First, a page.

|Paper title||Application of SI-Traceable Satellite (SITSat) Reflected Solar-band Spectrometers to the Global Space-based Inter-Calibration System (GSICS)|
|Form of presentation||Poster|
The Global Space-based Inter-Calibration System (GSICS) is an initiative of CGMS and WMO, which aims to ensure consistent accuracy among satellite observations worldwide for climate monitoring, weather forecasting, and environmental applications. To achieve this, algorithms have been developed to correct the calibration of various instruments to be consistent with community-defined reference instruments based on a series of inter-comparisons – either directly by the Simultaneous Nadir Overpass (SNO) or Ray-Matching approach – or indirectly using Pseudo Invariant Calibration Targets (PICTs), such as the Moon, desert sites or Deep Convective Cloud as transfer standards. In the former approach contemporary satellites are tied to current state-of-the-art reference instruments, while heritage satellites need to rely on older references. The invariant target approach relies on their characterisation by counterpart reference instruments and is typically applied in the Reflected Solar Band.
The 2020s will see the launch of a new type of satellite instrument, whose calibration will be directly traceable to SI standards on orbit, referred to here as SI-Traceable Satellites (SITSats). Examples include NASA’s CLARREO Pathfinder, ESA’s TRUTHS and FORUM, and the Chinese Space Agency’s LIBRA. The first of these will carry steerable VIS/NIR spectrometers, which will allow corresponding GSICS products to be tied to an absolute scale.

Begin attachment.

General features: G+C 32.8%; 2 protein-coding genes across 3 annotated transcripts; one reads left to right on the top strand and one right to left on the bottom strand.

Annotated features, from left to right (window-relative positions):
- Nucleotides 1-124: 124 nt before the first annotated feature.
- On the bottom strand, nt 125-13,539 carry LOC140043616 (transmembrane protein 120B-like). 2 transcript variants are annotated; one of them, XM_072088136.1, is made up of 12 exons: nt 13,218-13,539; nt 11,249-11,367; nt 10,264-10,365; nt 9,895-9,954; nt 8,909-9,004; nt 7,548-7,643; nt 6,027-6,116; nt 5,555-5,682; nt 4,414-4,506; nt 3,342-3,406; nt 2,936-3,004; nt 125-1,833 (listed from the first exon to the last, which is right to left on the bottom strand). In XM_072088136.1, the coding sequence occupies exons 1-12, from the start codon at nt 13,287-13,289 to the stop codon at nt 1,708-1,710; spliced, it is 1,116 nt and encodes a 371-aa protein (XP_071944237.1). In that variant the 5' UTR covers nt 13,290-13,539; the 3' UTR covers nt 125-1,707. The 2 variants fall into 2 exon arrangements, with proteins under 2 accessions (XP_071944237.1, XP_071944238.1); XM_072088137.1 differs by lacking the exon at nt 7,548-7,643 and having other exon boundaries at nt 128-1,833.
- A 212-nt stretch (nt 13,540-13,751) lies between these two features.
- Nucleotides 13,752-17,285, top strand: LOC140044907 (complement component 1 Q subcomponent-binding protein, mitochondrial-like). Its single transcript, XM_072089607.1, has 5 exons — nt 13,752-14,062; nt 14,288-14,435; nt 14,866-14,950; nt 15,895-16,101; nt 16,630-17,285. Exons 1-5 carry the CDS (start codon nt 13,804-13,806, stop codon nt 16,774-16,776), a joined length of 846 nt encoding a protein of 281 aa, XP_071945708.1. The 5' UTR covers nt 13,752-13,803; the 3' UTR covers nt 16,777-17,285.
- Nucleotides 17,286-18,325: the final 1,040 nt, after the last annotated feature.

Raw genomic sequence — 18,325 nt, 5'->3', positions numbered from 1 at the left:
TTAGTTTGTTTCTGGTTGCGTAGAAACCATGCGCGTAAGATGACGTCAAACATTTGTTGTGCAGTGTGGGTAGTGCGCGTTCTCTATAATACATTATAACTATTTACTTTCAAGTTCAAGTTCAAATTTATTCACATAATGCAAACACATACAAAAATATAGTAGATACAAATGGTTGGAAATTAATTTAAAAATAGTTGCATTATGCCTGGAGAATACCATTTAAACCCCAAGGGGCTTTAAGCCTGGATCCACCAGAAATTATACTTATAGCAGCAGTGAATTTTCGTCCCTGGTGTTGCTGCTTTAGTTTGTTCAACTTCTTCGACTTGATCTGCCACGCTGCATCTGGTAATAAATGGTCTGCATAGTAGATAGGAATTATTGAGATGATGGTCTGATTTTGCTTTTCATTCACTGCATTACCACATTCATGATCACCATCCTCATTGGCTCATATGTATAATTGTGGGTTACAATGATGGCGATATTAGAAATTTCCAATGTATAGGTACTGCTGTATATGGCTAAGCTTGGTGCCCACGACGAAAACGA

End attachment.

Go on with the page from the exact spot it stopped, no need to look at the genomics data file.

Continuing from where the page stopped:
This presentation outlines two approaches being developed to exploit these SITSats. Firstly, by direct comparison of their observations with those of current GSICS reference instruments using Ray-Matching to ensure equivalent viewing conditions over simultaneous, collocated scenes. Secondly, by charactering the current Pseudo Invariant Calibration Targets including Deep Convective Clouds and desert sites, including their BRDF and spectral signature. The challenge of propagating uncertainties through the inter-calibration algorithms to achieve a full traceability chain will be discussed.
To optimise the benefits of such a SITSats requires GSICS to prioritise which reference instruments or PICTs are to be characterised, and close cooperation with the SITSat operators to ensure sufficient acquisitions are available to fully characterise them within the mission lifetime. Ultimately, tying GSICS products to an absolute scale would provide resilience against gaps between reference instruments and drifts in their calibrations outside their overlap periods, and allow construction of robust and harmonized current and historical data records from multiple satellite sources to build Fundamental Climate Data Records, as well as more uniform environmental retrievals in both space and time, thus improving inter-operability.